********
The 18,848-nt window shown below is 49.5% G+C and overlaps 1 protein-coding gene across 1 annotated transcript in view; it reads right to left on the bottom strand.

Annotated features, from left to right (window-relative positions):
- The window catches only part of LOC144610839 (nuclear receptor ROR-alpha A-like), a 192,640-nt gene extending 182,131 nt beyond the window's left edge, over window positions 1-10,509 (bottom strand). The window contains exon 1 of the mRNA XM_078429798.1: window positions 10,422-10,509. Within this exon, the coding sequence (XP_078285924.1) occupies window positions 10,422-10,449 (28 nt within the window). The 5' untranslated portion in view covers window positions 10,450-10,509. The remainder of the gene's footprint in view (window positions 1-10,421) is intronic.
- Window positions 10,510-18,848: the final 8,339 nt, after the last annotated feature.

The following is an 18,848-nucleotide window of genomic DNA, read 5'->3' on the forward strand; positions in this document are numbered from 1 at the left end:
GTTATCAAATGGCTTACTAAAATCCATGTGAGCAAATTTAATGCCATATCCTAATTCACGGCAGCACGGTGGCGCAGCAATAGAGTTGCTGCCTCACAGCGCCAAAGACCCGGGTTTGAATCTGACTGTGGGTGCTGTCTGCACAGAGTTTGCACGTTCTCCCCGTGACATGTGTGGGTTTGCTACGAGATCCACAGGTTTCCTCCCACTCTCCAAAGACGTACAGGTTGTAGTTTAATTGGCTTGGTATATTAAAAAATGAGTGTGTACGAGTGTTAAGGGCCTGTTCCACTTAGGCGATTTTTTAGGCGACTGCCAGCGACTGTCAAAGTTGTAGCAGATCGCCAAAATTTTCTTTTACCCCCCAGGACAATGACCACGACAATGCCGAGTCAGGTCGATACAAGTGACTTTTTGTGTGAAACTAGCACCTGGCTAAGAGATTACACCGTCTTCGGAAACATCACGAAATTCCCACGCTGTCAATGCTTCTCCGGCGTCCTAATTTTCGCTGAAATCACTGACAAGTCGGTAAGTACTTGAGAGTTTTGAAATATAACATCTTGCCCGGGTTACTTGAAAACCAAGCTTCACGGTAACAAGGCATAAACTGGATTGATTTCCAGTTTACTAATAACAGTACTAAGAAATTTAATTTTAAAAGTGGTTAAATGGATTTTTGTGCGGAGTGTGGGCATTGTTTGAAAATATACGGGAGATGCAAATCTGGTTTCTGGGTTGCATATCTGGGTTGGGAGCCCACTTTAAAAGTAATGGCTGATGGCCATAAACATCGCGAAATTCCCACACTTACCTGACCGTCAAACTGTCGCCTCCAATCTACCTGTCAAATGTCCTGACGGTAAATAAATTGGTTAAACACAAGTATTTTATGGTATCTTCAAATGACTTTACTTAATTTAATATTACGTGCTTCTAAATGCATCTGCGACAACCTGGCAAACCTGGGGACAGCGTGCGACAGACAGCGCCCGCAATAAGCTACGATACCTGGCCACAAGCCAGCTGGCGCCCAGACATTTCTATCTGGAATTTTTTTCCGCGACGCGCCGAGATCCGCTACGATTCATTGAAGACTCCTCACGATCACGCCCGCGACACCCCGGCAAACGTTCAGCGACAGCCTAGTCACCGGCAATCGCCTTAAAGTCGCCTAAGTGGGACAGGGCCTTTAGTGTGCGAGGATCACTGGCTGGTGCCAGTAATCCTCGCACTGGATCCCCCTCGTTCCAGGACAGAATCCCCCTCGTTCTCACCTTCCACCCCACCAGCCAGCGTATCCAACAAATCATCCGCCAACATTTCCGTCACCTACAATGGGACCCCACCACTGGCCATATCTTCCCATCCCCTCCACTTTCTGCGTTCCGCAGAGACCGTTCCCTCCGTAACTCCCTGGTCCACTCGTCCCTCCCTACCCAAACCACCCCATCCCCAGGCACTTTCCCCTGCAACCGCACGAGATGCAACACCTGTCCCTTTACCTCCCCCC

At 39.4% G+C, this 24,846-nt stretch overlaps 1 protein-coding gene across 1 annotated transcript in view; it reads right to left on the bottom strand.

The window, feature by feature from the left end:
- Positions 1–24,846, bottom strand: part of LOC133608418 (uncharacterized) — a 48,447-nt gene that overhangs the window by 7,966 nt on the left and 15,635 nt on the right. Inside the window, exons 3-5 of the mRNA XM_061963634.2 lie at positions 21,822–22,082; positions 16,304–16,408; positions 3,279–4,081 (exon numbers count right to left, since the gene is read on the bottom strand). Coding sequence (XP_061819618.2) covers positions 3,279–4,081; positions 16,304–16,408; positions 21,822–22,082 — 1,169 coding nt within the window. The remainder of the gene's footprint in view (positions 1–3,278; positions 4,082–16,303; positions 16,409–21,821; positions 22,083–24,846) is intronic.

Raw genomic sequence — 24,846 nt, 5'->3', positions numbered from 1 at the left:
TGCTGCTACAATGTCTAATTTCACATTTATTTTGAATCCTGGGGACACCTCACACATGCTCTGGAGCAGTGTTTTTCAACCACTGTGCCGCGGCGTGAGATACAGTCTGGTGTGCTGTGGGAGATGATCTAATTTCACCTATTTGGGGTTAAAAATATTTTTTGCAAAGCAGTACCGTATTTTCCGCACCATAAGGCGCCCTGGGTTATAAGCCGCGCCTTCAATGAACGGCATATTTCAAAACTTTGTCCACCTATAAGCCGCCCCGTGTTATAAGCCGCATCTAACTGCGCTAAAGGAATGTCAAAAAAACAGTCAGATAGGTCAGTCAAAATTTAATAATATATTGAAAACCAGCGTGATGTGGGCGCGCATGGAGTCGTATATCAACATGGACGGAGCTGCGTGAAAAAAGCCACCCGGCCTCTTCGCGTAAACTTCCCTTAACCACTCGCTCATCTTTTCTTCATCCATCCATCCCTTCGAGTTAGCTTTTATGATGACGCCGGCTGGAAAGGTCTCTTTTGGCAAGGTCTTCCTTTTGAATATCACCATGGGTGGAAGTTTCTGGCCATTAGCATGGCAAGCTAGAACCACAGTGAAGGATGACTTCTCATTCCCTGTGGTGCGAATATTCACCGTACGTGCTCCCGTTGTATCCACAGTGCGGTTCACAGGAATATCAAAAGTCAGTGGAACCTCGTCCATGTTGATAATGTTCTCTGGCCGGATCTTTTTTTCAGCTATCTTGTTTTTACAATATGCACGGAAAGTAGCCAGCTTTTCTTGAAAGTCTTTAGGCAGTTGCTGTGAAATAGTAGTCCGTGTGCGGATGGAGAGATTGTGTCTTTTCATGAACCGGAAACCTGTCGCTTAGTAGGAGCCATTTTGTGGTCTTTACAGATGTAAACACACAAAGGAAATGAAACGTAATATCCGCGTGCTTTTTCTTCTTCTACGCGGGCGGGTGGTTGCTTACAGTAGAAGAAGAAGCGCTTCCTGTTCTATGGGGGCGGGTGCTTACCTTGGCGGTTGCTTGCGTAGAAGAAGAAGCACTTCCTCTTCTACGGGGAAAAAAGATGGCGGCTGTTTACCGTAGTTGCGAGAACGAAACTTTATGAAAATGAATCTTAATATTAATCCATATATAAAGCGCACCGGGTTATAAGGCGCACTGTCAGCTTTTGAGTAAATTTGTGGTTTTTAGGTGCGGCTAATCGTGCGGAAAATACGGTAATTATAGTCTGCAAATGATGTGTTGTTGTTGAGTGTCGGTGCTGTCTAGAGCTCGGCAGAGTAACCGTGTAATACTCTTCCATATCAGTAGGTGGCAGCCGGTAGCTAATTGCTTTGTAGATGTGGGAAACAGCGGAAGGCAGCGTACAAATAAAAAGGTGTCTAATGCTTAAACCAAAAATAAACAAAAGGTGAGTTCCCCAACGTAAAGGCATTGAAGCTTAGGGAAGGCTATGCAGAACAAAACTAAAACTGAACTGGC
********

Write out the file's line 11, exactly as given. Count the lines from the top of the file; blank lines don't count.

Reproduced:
TGCTGCTACAATGTCTAATTTCACATTTATTTTGAATCCTGGGGACACCTCACACATGCTCTGGAGCAGTGTTTTTCAACCACTGTGCCGCGGCGTGAGATACAGTCTGGTGTGCTGTGGGAGATGATCTAATTTCACCTATTTGGGGTTAAAAATATTTTTTGCAAAGCAGTACCGTATTTTCCGCACCATAAGGCGCCCTGGGTTATAAGCCGCGCCTTCAATGAACGGCATATTTCAAAACTTTGTCCACCTATAAGCCGCCCCGTGTTATAAGCCGCATCTAACTGCGCTAAAGGAATGTCAAAAAAACAGTCAGATAGGTCAGTCAAAATTTAATAATATATTGAAAACCAGCGTGATGTGGGCGCGCATGGAGTCGTATATCAACATGGACGGAGCTGCGTGAAAAAAGCCACCCGGCCTCTTCGCGTAAACTTCCCTTAACCACTCGCTCATCTTTTCTTCATCCATCCATCCCTTCGAGTTAGCTTTTATGATGACGCCGGCTGGAAAGGTCTCTTTTGGCAAGGTCTTCCTTTTGAATATCACCATGGGTGGAAGTTTCTGGCCATTAGCATGGCAAGCTAGAACCACAGTGAAGGATGACTTCTCATTCCCTGTGGTGCGAATATTCACCGTACGTGCTCCCGTTGTATCCACAGTGCGGTTCACAGGAATATCAAAAGTCAGTGGAACCTCGTCCATGTTGATAATGTTCTCTGGCCGGATCTTTTTTTCAGCTATCTTGTTTTTACAATATGCACGGAAAGTAGCCAGCTTTTCTTGAAAGTCTTTAGGCAGTTGCTGTGAAATAGTAGTCCGTGTGCGGATGGAGAGATTGTGTCTTTTCATGAACCGGAAACCTGTCGCTTAGTAGGAGCCATTTTGTGGTCTTTACAGATGTAAACACACAAAGGAAATGAAACGTAATATCCGCGTGCTTTTTCTTCTTCTACGCGGGCGGGTGGTTGCTTACAGTAGAAGAAGAAGCGCTTCCTGTTCTATGGGGGCGGGTGCTTACCTTGGCGGTTGCTTGCGTAGAAGAAGAAGCACTTCCTCTTCTACGGGGAAAAAAGATGGCGGCTGTTTACCGTAGTTGCGAGAACGAAACTTTATGAAAATGAATCTTAATATTAATCCATATATAAAGCGCACCGGGTTATAAGGCGCACTGTCAGCTTTTGAGTAAATTTGTGGTTTTTAGGTGCGGCTAATCGTGCGGAAAATACGGTAATTATAGTCTGCAAATGATGTGTTGTTGTTGAGTGTCGGTGCTGTCTAGAGCTCGGCAGAGTAACCGTGTAATACTCTTCCATATCAGTAGGTGGCAGCCGGTAGCTAATTGCTTTGTAGATGTGGGAAACAGCGGAAGGCAGCGTACAAATAAAAAGGTGTCTAATGCTTAAACCAAAAATAAACAAAAGGTGAGTTCCCCAACGTAAAGGCATTGAAGCTTAGGGAAGGCTATGCAGAACAAAACTAAAACTGAACTGGC